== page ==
The Smith family arrived back in Dublin on Friday. We had an amazing 10 day trip to the UK and Denmark and were able to experience some of the sights and sounds that my grandfather and grandmother did 66 and 87 years ago respectively. It was great to visit the old American airbase near Bury St. Edmunds where my granddad was stationed in WWII. Many buildings at the base are still standing and have been turned into a museum.
Unfortunately, the house and barn my grandmother's family used to own near Gelsted, Denmark were torn down about 2 years ago. We stayed in a house only 10 minutes walk from her old farm and though some things had changed, a lot had remained the same. One thing that has definitely changed in Denmark is the religious climate.
In most rural areas the people are more religious than in urban areas. If that's the case in Denmark, then the Danish state-funded Lutheran Church is dying, if not already dead. We were able to worship at the parish church my grandmother was Christened in some 92 years ago and if it weren't for the priest, the organ player, and 3 teenage girls recruited to sing in the "choir", there would not have been any Danish people present under the age of 70. In fact, there were only a handful of elderly people there and most of them had been bussed in from a local nursing home. After worship Juli asked the girls if any young people ever attended church. "No", they replied. "What about families, do they ever attend?" "Never", the girls responded. It would have been a rude question to ask, but I have a strong premonition that if the girls had not been recruited to sing in the choir, they wouldn't have been in the church that Sunday either.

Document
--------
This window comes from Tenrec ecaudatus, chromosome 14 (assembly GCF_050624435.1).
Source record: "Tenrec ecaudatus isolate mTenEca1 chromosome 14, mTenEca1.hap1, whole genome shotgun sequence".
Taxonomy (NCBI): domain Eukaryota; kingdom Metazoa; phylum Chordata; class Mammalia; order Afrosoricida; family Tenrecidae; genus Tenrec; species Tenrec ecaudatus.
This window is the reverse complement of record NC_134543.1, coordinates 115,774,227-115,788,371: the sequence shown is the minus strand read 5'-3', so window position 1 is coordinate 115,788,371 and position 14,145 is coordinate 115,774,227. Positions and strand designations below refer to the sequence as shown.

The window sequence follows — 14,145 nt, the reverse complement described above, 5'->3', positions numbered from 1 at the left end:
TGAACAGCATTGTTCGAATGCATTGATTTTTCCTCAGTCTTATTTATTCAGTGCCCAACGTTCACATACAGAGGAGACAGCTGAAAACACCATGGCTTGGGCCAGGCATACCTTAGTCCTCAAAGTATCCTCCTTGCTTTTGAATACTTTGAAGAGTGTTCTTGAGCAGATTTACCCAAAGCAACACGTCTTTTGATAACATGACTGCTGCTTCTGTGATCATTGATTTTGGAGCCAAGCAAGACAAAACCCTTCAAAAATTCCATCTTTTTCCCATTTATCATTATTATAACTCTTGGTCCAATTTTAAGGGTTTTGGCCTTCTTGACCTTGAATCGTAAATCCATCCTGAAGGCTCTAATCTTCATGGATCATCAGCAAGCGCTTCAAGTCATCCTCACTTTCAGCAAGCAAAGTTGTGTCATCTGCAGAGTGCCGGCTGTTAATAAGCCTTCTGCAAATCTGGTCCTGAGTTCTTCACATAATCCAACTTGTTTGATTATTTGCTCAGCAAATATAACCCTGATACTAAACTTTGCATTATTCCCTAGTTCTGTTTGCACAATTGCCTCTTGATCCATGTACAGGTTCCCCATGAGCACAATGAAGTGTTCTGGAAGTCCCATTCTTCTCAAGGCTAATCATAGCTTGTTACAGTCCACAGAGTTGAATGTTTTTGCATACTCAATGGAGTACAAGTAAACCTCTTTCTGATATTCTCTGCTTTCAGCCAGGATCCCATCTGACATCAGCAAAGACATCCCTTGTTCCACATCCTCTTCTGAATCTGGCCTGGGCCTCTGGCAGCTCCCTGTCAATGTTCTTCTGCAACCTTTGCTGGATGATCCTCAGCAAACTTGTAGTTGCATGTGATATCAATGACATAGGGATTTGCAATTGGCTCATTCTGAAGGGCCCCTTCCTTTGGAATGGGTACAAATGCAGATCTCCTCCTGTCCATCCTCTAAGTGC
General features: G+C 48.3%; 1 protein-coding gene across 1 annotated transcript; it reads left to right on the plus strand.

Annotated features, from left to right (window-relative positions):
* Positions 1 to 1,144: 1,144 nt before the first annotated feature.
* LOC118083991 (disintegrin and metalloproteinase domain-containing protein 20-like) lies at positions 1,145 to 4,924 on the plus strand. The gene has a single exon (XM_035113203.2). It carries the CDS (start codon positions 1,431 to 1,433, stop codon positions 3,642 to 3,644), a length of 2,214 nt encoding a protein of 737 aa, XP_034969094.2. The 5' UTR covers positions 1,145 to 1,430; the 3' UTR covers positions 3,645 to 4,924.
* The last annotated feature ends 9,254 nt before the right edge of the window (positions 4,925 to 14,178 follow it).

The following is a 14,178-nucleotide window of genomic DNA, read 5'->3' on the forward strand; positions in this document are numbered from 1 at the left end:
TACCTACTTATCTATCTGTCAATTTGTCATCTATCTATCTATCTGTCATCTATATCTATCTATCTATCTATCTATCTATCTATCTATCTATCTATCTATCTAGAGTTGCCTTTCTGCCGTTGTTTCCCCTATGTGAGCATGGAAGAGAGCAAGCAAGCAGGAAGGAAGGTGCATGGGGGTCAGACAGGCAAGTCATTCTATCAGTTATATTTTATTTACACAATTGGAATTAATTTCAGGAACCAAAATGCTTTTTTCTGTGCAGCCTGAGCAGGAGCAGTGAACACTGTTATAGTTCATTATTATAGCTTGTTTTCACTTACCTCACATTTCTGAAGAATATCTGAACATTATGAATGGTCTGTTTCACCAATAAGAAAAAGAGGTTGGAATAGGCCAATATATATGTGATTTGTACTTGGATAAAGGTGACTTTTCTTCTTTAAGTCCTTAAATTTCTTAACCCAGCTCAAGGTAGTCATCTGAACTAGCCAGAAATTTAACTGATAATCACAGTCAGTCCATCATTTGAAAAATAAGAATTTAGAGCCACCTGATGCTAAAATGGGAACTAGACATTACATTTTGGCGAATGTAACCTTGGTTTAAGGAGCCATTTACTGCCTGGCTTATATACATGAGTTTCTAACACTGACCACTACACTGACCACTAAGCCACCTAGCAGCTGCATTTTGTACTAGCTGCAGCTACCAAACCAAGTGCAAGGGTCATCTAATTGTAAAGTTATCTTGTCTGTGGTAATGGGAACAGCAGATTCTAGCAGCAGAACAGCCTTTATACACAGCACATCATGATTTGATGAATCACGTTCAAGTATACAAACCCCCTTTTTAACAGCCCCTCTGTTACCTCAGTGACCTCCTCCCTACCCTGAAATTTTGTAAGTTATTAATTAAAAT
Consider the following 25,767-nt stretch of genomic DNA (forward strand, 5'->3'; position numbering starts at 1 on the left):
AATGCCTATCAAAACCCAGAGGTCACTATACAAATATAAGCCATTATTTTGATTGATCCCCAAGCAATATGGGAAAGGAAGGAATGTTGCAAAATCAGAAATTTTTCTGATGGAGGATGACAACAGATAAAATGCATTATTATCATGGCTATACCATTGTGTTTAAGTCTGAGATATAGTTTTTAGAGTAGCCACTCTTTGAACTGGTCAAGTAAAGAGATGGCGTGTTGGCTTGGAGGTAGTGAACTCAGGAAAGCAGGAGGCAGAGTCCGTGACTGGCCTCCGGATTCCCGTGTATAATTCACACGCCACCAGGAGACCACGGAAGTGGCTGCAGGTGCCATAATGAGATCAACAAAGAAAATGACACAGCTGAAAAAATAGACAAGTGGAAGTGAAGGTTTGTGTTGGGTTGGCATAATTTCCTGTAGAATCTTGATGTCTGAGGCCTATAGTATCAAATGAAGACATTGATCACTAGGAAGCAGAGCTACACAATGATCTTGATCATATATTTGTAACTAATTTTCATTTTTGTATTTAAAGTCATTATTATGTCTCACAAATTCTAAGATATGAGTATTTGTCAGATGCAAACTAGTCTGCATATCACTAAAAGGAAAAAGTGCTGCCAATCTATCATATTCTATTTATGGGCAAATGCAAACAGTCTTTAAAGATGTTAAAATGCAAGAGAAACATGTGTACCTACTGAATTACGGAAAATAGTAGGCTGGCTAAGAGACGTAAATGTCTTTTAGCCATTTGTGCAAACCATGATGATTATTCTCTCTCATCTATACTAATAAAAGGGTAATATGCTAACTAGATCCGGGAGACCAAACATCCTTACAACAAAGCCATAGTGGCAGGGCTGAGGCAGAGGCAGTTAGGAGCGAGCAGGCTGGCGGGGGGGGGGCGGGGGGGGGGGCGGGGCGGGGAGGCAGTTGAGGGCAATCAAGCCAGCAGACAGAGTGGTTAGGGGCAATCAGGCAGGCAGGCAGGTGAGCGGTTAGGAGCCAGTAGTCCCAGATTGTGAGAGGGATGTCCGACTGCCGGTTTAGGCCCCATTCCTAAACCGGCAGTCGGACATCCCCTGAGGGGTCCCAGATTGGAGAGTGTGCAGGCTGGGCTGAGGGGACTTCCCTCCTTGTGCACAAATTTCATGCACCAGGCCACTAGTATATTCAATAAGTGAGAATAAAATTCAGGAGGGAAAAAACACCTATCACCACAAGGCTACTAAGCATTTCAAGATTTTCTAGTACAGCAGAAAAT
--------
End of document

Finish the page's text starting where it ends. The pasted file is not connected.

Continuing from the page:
Denmark is leading Europe's secular parade and it won't be long until other European countries have as little religious fervor as Scandinavia. But thankfully, Denmark's story isn't complete and there is hope that there may be revival in the future, if only in small numbers (who am I to doubt the power of God...maybe there will be a revival in big numbers?). A friend of mine in Dublin did mission work in Denmark over 30 years ago and he said that it wasn't known as Europe's spiritual icebox for nothing. God bless the work of those whom he may send in the years to come. And for those of us engaged in Christ's Kingdom work in other parts of Europe or North America, visiting Denmark is a good reminder that the work we do may be the difference between spiritual life and spiritual death for many individuals, if not entire nations. - Shay